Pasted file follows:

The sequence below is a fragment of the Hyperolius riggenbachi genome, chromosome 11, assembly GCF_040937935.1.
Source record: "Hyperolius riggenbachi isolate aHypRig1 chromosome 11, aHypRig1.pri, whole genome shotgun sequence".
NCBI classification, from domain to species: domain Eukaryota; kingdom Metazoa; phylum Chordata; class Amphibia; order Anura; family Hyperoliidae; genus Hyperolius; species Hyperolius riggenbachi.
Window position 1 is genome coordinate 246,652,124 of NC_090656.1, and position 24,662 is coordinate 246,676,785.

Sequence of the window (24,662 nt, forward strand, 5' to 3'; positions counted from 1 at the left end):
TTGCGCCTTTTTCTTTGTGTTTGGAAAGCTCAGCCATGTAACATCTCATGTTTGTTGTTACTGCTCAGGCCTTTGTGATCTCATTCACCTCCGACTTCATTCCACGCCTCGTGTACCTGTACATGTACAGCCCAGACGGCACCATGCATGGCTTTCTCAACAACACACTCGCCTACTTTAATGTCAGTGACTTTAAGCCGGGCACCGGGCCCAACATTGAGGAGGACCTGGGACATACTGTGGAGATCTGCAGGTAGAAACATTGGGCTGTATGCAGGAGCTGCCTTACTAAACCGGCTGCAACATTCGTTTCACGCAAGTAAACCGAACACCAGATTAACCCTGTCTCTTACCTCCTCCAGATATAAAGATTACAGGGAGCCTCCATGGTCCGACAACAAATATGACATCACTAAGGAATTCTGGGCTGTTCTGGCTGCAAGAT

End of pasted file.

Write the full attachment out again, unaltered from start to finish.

The sequence below is a fragment of the Hyperolius riggenbachi genome, chromosome 11, assembly GCF_040937935.1.
Source record: "Hyperolius riggenbachi isolate aHypRig1 chromosome 11, aHypRig1.pri, whole genome shotgun sequence".
NCBI classification, from domain to species: domain Eukaryota; kingdom Metazoa; phylum Chordata; class Amphibia; order Anura; family Hyperoliidae; genus Hyperolius; species Hyperolius riggenbachi.
Window position 1 is genome coordinate 246,652,124 of NC_090656.1, and position 24,662 is coordinate 246,676,785.

Sequence of the window (24,662 nt, forward strand, 5' to 3'; positions counted from 1 at the left end):
TTGCGCCTTTTTCTTTGTGTTTGGAAAGCTCAGCCATGTAACATCTCATGTTTGTTGTTACTGCTCAGGCCTTTGTGATCTCATTCACCTCCGACTTCATTCCACGCCTCGTGTACCTGTACATGTACAGCCCAGACGGCACCATGCATGGCTTTCTCAACAACACACTCGCCTACTTTAATGTCAGTGACTTTAAGCCGGGCACCGGGCCCAACATTGAGGAGGACCTGGGACATACTGTGGAGATCTGCAGGTAGAAACATTGGGCTGTATGCAGGAGCTGCCTTACTAAACCGGCTGCAACATTCGTTTCACGCAAGTAAACCGAACACCAGATTAACCCTGTCTCTTACCTCCTCCAGATATAAAGATTACAGGGAGCCTCCATGGTCCGACAACAAATATGACATCACTAAGGAATTCTGGGCTGTTCTGGCTGCAAGAT